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J Adv Nurs. 1994 Jul;20(1):53-60.

British nurses in behavioural psychotherapy: a 20-year follow-up.

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  • 1Institute of Nursing Studies, University of Hull, England.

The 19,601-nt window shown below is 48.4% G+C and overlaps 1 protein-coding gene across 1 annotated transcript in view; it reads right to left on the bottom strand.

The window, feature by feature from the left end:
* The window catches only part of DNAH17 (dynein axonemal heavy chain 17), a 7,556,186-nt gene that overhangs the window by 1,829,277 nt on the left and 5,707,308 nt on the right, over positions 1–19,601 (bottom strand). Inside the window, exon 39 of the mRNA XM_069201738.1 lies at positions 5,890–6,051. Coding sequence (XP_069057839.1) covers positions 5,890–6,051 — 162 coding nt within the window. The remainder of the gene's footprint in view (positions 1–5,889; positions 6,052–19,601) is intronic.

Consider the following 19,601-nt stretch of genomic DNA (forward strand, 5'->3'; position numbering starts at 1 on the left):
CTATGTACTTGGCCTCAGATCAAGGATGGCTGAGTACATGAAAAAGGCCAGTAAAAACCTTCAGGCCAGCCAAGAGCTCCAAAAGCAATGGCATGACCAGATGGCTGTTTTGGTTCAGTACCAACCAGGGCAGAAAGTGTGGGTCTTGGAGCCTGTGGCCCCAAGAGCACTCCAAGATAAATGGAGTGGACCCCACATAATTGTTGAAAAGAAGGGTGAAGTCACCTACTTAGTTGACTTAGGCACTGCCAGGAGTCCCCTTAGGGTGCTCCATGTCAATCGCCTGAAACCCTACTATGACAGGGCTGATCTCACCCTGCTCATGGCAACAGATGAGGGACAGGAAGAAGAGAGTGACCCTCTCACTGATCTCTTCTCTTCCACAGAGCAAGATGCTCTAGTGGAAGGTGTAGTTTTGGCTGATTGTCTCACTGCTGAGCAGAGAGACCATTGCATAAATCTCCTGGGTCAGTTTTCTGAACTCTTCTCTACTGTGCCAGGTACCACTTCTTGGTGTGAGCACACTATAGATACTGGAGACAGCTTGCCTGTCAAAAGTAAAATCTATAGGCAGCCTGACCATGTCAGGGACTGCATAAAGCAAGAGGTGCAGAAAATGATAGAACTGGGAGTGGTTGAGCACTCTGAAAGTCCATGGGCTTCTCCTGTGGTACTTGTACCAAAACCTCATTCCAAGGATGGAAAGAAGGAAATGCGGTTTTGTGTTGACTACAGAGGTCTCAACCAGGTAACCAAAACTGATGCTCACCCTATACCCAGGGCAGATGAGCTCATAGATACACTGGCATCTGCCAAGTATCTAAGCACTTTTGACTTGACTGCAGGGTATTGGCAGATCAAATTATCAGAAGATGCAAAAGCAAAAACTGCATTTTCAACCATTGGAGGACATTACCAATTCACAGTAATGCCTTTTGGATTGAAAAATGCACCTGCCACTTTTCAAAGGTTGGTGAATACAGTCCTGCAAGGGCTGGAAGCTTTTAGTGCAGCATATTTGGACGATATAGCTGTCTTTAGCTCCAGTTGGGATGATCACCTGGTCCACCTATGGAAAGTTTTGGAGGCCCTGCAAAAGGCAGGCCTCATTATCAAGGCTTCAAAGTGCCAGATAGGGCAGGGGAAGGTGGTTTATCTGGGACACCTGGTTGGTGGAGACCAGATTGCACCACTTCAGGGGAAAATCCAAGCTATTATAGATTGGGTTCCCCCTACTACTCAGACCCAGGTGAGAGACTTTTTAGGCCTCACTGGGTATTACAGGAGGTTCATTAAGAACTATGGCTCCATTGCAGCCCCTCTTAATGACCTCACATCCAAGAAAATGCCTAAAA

A postal survey was carried out of all nurse behaviour therapists trained on the English National Board for Nursing, Midwifery and Health Visiting course in adult behavioural psychotherapy (ENB 650) since its inception at Maudsley Hospital London, in 1972. All trained therapists currently in practice in the UK were surveyed, and 113 of 142 eligible respondents returned questionnaires. These were examined to elicit the professional profiles and working practices of the therapists, and to identify similarities and differences between therapists trained in the four training centres in the UK. It was found that the majority of nurse therapists remain in clinical practice after training, and continue to further their education and clinical expertise. There has been a general shift towards cognitive and short-term interventions, and towards practice based on primary care, with general practitioners providing most referrals. There were significant differences between the centres in terms of a number of the therapeutic techniques used, diagnostic categories of clients seen, and several elements of working practice, including referral source and numbers of clients seen and treated. The implications of the findings for clinical practice and for nursing in behaviour therapy are discussed.

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